Catherine Prowse’s painterly stop motion animations tell relatable stories of resilience at work
In series two of Intuit Mailchimp’s All in a Day’s Work, the London-based animator reveals the rollercoaster of small business ownership through familiar stories and tactile craftsmanship.
Stop motion has long been used to convey complex emotions and tell profound stories. Through each painstaking movement, every subtle adjustment and tiny prop that intentionally blends into the background, this time-honoured and meticulous medium has the ability to foster intimate connections between the characters and their audience. It also embraces imperfections, breathing life into new narratives through the charming idiosyncrasies of its protagonists and raw, relatable storylines.
This is precisely what London-based animation director Catherine Prowse strives to achieve in her episodes for All in a Day’s Work – a collection of original films for Intuit Mailchimp’s Mailchimp Presents, made in collaboration with It’s Nice That, which celebrates the entrepreneurial spirit in creative and relatable ways. Alongside Effie Pappa, who also directed six episodes for the series, Catherine has crafted six heartwarming tales of work challenges and the resilience needed to overcome them. All of which are designed in her signature style that oozes emotion. “What’s magical about stop motion for me is the tactile, tangible quality of the medium,” she says. “I really love seeing the ‘fingerprint’ of the artists who made the sets and puppets. It really heightens the emotion.”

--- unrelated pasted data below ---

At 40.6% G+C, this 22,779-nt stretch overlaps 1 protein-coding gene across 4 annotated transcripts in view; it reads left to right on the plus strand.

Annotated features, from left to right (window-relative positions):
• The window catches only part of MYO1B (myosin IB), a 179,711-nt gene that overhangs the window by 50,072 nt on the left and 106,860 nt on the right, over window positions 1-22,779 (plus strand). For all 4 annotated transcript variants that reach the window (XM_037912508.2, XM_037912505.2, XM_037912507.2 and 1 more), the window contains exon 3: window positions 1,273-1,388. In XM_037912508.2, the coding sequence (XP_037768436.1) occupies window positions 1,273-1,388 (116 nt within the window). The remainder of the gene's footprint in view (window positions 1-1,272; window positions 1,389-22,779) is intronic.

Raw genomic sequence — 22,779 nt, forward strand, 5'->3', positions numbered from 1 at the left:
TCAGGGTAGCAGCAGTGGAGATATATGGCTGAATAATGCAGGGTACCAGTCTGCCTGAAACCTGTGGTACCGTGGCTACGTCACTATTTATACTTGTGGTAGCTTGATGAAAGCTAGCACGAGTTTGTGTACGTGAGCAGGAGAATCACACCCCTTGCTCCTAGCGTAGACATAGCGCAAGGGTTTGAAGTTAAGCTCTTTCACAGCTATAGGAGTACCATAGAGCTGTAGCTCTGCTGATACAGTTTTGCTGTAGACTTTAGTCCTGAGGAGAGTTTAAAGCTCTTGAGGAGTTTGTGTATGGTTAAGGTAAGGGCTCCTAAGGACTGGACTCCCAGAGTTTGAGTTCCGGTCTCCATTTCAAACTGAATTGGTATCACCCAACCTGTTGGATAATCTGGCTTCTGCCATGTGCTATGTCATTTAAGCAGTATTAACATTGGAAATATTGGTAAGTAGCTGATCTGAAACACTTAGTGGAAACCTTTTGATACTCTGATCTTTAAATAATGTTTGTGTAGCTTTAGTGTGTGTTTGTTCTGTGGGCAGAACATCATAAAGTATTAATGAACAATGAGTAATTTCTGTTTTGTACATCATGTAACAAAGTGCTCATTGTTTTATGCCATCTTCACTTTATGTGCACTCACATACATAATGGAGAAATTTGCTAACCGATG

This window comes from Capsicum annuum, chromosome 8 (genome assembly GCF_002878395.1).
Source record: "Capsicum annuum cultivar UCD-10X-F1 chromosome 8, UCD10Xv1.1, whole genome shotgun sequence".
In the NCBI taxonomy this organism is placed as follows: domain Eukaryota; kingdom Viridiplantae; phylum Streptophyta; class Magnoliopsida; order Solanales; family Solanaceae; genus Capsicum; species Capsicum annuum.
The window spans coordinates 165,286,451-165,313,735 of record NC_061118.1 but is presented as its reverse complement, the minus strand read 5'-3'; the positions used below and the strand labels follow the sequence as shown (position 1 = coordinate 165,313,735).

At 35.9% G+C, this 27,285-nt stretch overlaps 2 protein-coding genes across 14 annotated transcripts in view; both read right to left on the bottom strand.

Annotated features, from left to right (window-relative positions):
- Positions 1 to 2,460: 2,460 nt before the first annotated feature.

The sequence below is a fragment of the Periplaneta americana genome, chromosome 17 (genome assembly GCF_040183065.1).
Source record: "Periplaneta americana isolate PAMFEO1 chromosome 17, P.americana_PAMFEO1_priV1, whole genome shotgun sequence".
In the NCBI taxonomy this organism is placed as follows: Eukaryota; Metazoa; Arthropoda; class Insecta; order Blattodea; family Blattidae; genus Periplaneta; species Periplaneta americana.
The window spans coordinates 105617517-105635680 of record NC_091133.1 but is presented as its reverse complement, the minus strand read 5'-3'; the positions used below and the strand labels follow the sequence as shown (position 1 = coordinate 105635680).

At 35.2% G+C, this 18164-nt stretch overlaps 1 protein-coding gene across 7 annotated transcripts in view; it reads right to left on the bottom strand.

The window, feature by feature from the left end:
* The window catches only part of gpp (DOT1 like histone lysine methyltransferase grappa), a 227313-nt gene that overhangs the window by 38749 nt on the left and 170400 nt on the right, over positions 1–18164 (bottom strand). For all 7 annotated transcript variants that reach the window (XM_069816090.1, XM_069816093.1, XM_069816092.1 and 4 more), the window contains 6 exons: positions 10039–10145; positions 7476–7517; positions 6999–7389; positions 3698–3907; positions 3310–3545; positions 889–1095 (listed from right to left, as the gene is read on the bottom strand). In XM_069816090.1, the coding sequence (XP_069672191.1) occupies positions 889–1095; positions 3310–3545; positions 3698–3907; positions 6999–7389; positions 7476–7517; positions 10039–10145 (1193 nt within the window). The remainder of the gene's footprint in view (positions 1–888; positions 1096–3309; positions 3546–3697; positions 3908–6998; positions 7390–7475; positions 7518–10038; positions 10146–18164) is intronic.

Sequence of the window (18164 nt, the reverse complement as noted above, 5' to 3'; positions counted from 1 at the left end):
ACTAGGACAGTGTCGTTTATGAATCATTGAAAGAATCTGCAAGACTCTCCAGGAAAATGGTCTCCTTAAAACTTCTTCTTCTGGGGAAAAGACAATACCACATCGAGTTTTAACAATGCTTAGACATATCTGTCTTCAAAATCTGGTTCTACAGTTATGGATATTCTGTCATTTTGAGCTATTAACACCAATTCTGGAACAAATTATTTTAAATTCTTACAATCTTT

In an episode entitled Best Foot Forward, a story unfolds as a stubborn boss clashes with a younger, more talkative employee – eventually their differences lead to a shift in perspective. In another, Competing Flavours, a work conflict arises between two business partners at a brewery who are butting heads with their ideas. Each film narrates a familiar work-related challenge, and what can happen if you shift your focus away from the conflict and onto the resolution.